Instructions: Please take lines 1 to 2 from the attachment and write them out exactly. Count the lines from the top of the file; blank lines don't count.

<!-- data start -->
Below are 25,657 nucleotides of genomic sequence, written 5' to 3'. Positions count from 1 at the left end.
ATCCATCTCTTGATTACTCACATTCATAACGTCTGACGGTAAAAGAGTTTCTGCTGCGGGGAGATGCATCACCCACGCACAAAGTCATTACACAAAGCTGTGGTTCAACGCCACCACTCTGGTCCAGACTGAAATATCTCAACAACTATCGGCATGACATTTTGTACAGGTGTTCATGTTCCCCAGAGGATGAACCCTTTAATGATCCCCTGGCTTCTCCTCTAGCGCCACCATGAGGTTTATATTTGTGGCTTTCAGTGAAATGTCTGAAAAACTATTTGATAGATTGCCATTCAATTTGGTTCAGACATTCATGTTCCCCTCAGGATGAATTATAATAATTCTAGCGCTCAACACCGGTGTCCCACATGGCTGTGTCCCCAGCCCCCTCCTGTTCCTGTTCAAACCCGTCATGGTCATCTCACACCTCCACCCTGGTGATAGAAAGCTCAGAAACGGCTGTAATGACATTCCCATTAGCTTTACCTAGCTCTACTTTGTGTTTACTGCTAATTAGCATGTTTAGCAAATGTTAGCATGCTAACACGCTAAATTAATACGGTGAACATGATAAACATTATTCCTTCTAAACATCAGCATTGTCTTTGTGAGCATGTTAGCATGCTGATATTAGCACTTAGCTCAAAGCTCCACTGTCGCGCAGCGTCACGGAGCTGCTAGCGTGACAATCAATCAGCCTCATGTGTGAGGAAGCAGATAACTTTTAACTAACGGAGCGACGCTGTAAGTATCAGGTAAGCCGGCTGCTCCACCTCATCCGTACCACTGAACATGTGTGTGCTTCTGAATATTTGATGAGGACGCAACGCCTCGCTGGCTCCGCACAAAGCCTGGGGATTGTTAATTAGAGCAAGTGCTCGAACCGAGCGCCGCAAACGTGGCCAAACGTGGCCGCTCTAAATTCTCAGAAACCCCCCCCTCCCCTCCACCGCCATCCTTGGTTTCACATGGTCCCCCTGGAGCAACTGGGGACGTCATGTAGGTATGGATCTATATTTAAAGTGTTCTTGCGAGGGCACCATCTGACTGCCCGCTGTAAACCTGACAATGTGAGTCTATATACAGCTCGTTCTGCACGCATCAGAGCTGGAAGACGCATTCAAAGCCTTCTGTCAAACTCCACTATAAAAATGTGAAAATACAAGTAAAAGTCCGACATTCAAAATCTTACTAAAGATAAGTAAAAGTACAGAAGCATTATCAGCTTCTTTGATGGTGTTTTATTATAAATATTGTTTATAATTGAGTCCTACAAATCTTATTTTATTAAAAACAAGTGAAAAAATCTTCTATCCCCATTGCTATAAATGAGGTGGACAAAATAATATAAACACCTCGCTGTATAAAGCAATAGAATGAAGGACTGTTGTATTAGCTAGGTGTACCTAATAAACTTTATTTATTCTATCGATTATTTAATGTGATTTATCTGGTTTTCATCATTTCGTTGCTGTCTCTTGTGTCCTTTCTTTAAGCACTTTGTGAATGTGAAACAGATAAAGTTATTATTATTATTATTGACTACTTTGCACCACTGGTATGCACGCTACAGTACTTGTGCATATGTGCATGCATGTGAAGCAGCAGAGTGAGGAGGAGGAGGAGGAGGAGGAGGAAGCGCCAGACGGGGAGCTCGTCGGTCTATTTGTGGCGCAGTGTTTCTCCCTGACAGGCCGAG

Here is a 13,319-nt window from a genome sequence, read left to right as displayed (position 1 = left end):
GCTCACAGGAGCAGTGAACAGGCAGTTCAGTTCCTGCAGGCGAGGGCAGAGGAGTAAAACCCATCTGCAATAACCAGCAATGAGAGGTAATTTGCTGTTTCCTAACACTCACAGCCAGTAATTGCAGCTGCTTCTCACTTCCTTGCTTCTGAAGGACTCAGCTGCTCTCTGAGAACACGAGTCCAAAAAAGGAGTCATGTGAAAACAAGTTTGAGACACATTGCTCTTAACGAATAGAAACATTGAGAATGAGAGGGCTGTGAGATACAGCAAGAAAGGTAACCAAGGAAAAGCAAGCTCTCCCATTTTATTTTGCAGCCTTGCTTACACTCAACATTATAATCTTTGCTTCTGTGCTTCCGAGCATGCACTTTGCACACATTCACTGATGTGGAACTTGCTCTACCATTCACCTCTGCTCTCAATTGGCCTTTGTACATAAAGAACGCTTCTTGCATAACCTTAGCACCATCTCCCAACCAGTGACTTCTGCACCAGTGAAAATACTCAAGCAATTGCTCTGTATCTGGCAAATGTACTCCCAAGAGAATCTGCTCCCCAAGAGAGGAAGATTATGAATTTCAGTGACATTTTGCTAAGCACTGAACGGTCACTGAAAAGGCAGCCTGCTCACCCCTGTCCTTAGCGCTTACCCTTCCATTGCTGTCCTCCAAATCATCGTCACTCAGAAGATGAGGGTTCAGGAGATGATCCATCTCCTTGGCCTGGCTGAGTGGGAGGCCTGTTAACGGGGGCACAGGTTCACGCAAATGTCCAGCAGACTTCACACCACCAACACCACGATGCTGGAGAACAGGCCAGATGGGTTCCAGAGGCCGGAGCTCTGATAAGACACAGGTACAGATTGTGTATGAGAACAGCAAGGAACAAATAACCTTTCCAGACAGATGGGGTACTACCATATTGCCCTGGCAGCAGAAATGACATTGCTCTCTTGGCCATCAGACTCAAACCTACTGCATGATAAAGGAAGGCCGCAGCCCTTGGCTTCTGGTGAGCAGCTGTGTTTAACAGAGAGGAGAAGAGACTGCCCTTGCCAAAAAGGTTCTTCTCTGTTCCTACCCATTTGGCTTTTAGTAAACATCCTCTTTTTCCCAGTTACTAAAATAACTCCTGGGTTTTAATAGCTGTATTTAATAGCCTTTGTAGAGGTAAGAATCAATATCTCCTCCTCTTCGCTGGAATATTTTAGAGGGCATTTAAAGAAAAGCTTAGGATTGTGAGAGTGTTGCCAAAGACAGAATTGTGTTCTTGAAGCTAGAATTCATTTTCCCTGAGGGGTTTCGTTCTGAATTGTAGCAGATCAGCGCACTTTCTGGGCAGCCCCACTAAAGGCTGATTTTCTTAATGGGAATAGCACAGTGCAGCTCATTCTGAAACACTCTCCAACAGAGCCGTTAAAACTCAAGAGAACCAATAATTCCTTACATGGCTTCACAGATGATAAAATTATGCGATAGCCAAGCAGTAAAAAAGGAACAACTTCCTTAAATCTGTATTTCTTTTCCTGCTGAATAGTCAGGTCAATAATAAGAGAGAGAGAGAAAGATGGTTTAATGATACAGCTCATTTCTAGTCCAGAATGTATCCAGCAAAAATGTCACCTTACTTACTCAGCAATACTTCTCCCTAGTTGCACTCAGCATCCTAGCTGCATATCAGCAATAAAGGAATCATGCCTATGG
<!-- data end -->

Below are 25,657 nucleotides of genomic sequence, written 5' to 3'. Positions count from 1 at the left end.
ATCCATCTCTTGATTACTCACATTCATAACGTCTGACGGTAAAAGAGTTTCTGCTGCGGGGAGATGCATCACCCACGCACAAAGTCATTACACAAAGCTGTGGTTCAACGCCACCACTCTGGTCCAGACTGAAATATCTCAACAACTATCGGCATGACATTTTGTACAGGTGTTCATGTTCCCCAGAGGATGAACCCTTTAATGATCCCCTGGCTTCTCCTCTAGCGCCACCATGAGGTTTATATTTGTGGCTTTCAGTGAAATGTCTGAAAAACTATTTGATAGATTGCCATTCAATTTGGTTCAGACATTCATGTTCCCCTCAGGATGAATTATAATAATTCTAGCGCTCAACACCGGTGTCCCACATGGCTGTGTCCCCAGCCCCCTCCTGTTCCTGTTCAAACCCGTCATGGTCATCTCACACCTCCACCCTGGTGATAGAAAGCTCAGAAACGGCTGTAATGACATTCCCATTAGCTTTACCTAGCTCTACTTTGTGTTTACTGCTAATTAGCATGTTTAGCAAATGTTAGCATGCTAACACGCTAAATTAATACGGTGAACATGATAAACATTATTCCTTCTAAACATCAGCATTGTCTTTGTGAGCATGTTAGCATGCTGATATTAGCACTTAGCTCAAAGCTCCACTGTCGCGCAGCGTCACGGAGCTGCTAGCGTGACAATCAATCAGCCTCATGTGTGAGGAAGCAGATAACTTTTAACTAACGGAGCGACGCTGTAAGTATCAGGTAAGCCGGCTGCTCCACCTCATCCGTACCACTGAACATGTGTGTGCTTCTGAATATTTGATGAGGACGCAACGCCTCGCTGGCTCCGCACAAAGCCTGGGGATTGTTAATTAGAGCAAGTGCTCGAACCGAGCGCCGCAAACGTGGCCAAACGTGGCCGCTCTAAATTCTCAGAAACCCCCCCCTCCCCTCCACCGCCATCCTTGGTTTCACATGGTCCCCCTGGAGCAACTGGGGACGTCATGTAGGTATGGATCTATATTTAAAGTGTTCTTGCGAGGGCACCATCTGACTGCCCGCTGTAAACCTGACAATGTGAGTCTATATACAGCTCGTTCTGCACGCATCAGAGCTGGAAGACGCATTCAAAGCCTTCTGTCAAACTCCACTATAAAAATGTGAAAATACAAGTAAAAGTCCGACATTCAAAATCTTACTAAAGATAAGTAAAAGTACAGAAGCATTATCAGCTTCTTTGATGGTGTTTTATTATAAATATTGTTTATAATTGAGTCCTACAAATCTTATTTTATTAAAAACAAGTGAAAAAATCTTCTATCCCCATTGCTATAAATGAGGTGGACAAAATAATATAAACACCTCGCTGTATAAAGCAATAGAATGAAGGACTGTTGTATTAGCTAGGTGTACCTAATAAACTTTATTTATTCTATCGATTATTTAATGTGATTTATCTGGTTTTCATCATTTCGTTGCTGTCTCTTGTGTCCTTTCTTTAAGCACTTTGTGAATGTGAAACAGATAAAGTTATTATTATTATTATTGACTACTTTGCACCACTGGTATGCACGCTACAGTACTTGTGCATATGTGCATGCATGTGAAGCAGCAGAGTGAGGAGGAGGAGGAGGAGGAGGAGGAAGCGCCAGACGGGGAGCTCGTCGGTCTATTTGTGGCGCAGTGTTTCTCCCTGACAGGCCGAG